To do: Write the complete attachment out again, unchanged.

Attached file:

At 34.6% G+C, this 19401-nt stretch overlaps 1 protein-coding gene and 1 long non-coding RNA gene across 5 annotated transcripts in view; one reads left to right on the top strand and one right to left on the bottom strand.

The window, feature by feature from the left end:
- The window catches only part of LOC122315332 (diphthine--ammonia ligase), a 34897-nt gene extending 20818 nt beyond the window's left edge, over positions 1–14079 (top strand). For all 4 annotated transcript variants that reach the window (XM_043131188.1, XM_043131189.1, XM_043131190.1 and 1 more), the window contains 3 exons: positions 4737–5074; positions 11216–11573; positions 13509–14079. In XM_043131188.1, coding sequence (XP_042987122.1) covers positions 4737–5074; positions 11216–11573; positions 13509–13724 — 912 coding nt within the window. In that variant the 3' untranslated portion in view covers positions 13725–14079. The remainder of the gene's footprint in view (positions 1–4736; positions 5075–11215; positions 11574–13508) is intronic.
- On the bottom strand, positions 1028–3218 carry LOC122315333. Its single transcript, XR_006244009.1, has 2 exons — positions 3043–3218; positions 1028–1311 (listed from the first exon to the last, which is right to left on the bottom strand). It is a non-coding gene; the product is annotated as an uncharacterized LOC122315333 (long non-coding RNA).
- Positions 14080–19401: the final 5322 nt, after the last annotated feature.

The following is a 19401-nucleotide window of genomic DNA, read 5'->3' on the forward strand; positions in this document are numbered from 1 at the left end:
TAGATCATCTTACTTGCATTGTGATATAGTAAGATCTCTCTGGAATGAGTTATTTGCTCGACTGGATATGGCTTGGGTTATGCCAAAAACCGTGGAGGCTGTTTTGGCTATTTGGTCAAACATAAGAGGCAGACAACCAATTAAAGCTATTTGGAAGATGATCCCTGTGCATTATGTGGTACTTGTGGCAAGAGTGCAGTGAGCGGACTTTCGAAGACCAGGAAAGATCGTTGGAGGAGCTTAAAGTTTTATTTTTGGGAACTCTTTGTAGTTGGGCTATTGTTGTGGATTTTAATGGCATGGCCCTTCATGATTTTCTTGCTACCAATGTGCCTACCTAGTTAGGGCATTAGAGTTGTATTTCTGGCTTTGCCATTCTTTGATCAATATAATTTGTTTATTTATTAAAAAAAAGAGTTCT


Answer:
At 34.6% G+C, this 19401-nt stretch overlaps 1 protein-coding gene and 1 long non-coding RNA gene across 5 annotated transcripts in view; one reads left to right on the top strand and one right to left on the bottom strand.

The window, feature by feature from the left end:
- The window catches only part of LOC122315332 (diphthine--ammonia ligase), a 34897-nt gene extending 20818 nt beyond the window's left edge, over positions 1–14079 (top strand). For all 4 annotated transcript variants that reach the window (XM_043131188.1, XM_043131189.1, XM_043131190.1 and 1 more), the window contains 3 exons: positions 4737–5074; positions 11216–11573; positions 13509–14079. In XM_043131188.1, coding sequence (XP_042987122.1) covers positions 4737–5074; positions 11216–11573; positions 13509–13724 — 912 coding nt within the window. In that variant the 3' untranslated portion in view covers positions 13725–14079. The remainder of the gene's footprint in view (positions 1–4736; positions 5075–11215; positions 11574–13508) is intronic.
- On the bottom strand, positions 1028–3218 carry LOC122315333. Its single transcript, XR_006244009.1, has 2 exons — positions 3043–3218; positions 1028–1311 (listed from the first exon to the last, which is right to left on the bottom strand). It is a non-coding gene; the product is annotated as an uncharacterized LOC122315333 (long non-coding RNA).
- Positions 14080–19401: the final 5322 nt, after the last annotated feature.

The following is a 19401-nucleotide window of genomic DNA, read 5'->3' on the forward strand; positions in this document are numbered from 1 at the left end:
TAGATCATCTTACTTGCATTGTGATATAGTAAGATCTCTCTGGAATGAGTTATTTGCTCGACTGGATATGGCTTGGGTTATGCCAAAAACCGTGGAGGCTGTTTTGGCTATTTGGTCAAACATAAGAGGCAGACAACCAATTAAAGCTATTTGGAAGATGATCCCTGTGCATTATGTGGTACTTGTGGCAAGAGTGCAGTGAGCGGACTTTCGAAGACCAGGAAAGATCGTTGGAGGAGCTTAAAGTTTTATTTTTGGGAACTCTTTGTAGTTGGGCTATTGTTGTGGATTTTAATGGCATGGCCCTTCATGATTTTCTTGCTACCAATGTGCCTACCTAGTTAGGGCATTAGAGTTGTATTTCTGGCTTTGCCATTCTTTGATCAATATAATTTGTTTATTTATTAAAAAAAAGAGTTCT